Ginobili knows that no role with Popovich lasts forever
Mike Finger - Gregg Popovich made another vow Tuesday evening, but he might have been the only one who believed it. He told Manu Ginobili he’s a starter again, this time “in perpetuity,” and later listed off all the reasons why the NBA’s reigning Sixth Man of the Year will never be a sixth man again.
Then Popovich watched his new starting unit in action, and followed that by saying a few other things Ginobili has heard before. He called his team “soft” and “intimidated,” words that traditionally have preceded other spurts of lineup tinkering.
Everyone in the Spurs’ locker room understood what this meant. Diamonds are forever, but perpetuity might not even last until Thursday.
Even before Rasheed Wallace rediscovered his wild oats and the Pistons ripped through the supposedly healed Spurs at the AT&T Center, Popovich admitted his comments about Ginobili’s future were a tough sell. Over the past six years he’s declared Ginobili a starter about as often as “Pacman” Jones has been declared a new man, and every time, people winked the same way when they heard it.
Ginobili is as skeptical as anyone. Informed Tuesday that his days of coming off the Spurs’ bench were over for good, he reacted like his coach had just promised him a visit from the tooth fairy.
“When I told him, he laughed at me,” Popovich said. “He kind of raised his eyebrows and said, ‘Sure, Pop.’.”
But won’t this be different this time? Hasn’t Ginobili earned a permanent promotion? Doesn’t the presence of Roger Mason Jr. and George Hill mean that the Spurs don’t need Ginobili’s scoring punch off the bench anymore?
Popovich said he thinks so. He likes the idea of starting the game with a Ginobili-Tony Parker-Tim Duncan group that’s been through big moments together — a group with what Popovich calls “an edge, some personality and some bravado” — and doesn’t foresee that changing.
Ginobili does, though. In his mind, he’s the townsperson and Popovich is the boy who cried wolf, only in this story, the townsperson never gets tired of riding to the rescue.
“I’m so used to being a backup,” Ginobili said, “sometimes I prefer it.”
He speaks as though he fully expects to be sent back to the bench again, because he knows the Spurs eventually will need another jolt, and he suspects Popovich will look for it in the same place he has before. Ginobili heard Popovich talk about perpetuity, and although he doesn’t doubt his coach’s sincerity, he’s learned not to be surprised by a change of heart.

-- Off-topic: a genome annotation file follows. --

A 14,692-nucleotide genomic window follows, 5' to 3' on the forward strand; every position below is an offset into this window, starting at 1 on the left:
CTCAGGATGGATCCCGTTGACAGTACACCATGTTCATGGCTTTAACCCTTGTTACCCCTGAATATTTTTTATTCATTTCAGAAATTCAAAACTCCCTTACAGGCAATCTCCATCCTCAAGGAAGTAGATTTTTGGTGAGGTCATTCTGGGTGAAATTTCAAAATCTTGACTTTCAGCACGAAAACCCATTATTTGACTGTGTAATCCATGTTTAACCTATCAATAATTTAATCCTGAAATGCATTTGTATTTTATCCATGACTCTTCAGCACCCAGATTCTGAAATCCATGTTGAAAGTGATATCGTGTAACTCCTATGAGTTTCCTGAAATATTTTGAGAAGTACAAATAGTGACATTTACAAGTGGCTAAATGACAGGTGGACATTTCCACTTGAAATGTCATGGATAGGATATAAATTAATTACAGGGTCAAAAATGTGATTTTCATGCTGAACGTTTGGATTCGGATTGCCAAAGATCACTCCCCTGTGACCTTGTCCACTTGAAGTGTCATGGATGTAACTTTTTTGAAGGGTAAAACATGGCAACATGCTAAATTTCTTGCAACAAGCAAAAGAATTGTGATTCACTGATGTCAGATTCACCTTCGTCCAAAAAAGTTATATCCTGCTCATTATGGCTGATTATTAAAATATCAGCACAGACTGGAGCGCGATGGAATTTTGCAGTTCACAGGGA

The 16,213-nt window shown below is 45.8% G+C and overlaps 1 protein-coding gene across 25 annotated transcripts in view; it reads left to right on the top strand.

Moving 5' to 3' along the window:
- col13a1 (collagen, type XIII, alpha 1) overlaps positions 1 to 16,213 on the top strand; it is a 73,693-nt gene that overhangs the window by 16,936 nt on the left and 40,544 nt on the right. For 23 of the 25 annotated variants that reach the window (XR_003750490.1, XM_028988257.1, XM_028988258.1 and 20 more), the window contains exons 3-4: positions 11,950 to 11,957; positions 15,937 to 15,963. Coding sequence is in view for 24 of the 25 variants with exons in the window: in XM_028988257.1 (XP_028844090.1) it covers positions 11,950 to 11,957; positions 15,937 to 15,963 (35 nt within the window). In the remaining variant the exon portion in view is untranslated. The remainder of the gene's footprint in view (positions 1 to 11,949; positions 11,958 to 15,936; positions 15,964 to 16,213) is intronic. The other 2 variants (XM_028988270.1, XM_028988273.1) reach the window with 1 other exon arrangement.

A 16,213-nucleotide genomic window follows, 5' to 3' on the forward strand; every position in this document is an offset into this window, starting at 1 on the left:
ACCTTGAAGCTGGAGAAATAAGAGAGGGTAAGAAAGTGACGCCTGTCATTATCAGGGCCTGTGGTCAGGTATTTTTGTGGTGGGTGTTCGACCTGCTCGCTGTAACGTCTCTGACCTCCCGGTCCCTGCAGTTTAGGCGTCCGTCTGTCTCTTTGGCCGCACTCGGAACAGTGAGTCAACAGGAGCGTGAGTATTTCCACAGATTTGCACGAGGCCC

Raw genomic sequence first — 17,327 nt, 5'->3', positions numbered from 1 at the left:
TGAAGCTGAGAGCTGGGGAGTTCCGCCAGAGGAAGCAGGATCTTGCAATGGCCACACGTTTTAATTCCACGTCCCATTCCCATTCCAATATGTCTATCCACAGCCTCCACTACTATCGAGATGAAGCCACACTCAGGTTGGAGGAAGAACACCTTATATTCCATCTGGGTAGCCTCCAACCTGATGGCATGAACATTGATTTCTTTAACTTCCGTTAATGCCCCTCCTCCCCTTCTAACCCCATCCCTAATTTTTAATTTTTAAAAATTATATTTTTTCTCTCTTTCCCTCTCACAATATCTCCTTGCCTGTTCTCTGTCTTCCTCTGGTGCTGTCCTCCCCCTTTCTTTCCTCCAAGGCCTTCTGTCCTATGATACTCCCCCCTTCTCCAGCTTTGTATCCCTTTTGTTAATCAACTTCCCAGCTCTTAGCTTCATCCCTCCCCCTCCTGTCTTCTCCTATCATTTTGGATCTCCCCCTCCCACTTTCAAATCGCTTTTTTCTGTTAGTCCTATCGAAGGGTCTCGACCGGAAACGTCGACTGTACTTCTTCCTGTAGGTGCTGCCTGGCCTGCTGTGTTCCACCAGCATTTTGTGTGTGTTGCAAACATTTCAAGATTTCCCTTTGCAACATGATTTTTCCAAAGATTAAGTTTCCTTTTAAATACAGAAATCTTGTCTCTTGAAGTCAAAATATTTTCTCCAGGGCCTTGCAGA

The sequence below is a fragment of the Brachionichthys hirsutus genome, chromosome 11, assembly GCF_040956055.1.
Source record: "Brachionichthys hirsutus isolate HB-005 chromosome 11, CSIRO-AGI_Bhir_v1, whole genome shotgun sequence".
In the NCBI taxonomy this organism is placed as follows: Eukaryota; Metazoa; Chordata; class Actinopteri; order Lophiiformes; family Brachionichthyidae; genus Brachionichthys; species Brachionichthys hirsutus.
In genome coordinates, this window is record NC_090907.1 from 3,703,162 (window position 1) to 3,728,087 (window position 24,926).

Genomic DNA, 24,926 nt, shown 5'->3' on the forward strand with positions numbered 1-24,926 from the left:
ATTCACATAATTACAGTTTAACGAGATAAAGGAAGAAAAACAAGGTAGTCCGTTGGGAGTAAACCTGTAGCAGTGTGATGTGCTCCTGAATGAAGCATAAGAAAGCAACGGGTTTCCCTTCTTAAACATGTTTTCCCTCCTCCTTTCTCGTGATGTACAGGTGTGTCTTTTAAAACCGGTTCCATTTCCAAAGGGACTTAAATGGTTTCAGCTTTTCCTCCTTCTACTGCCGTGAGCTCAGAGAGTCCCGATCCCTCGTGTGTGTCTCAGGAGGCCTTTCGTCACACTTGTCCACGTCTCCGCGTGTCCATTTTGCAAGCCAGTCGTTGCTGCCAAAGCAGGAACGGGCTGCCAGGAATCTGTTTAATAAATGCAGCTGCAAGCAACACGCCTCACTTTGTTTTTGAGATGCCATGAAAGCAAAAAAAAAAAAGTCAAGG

“Every time I started (before), it was forever,” Ginobili said.
As has become his custom, he said he’ll do whatever the team needs him to do, and that familiar refrain came from the other end of the Spurs’ locker room Tuesday night, too. Mason, the man who had perhaps as big a role as anyone in the Spurs’ 7-1 run last month, sounded just like Ginobili when he talked about his role switch. Mason talked about how he’d gotten used to being a starter, how he enjoyed it and how coming off the bench would require a few adjustments, and then — just as Ginobili always has done — he looked at the bright side.
“A lot of times you can be more of a difference-maker,” Mason said.
That’s exactly what Popovich had in mind when he decided to start Ginobili again. He said he wouldn’t have made the move unless he was sure he had someone on the bench to “bring us something Manu used to,” and added that “Roger has shown he can do that, for sure.”
Even in what was perhaps the most discouraging loss of the season, Mason showed a glimpse of that. With the Spurs floundering midway through the fourth quarter and the Pistons on an 11-1 run, Parker nearly traveled and tossed the ball to Mason, who was forced to heave a 3-point-attempt with the shot clock running down.
The ball swished, just like it used to do when it came out of Ginobili’s hands.
But that was Mason’s only highlight of the night, and when it ended, people began to wonder. They wondered about roles and vows and perpetuity, and how long it would be before they all changed. And as for the man who started it all?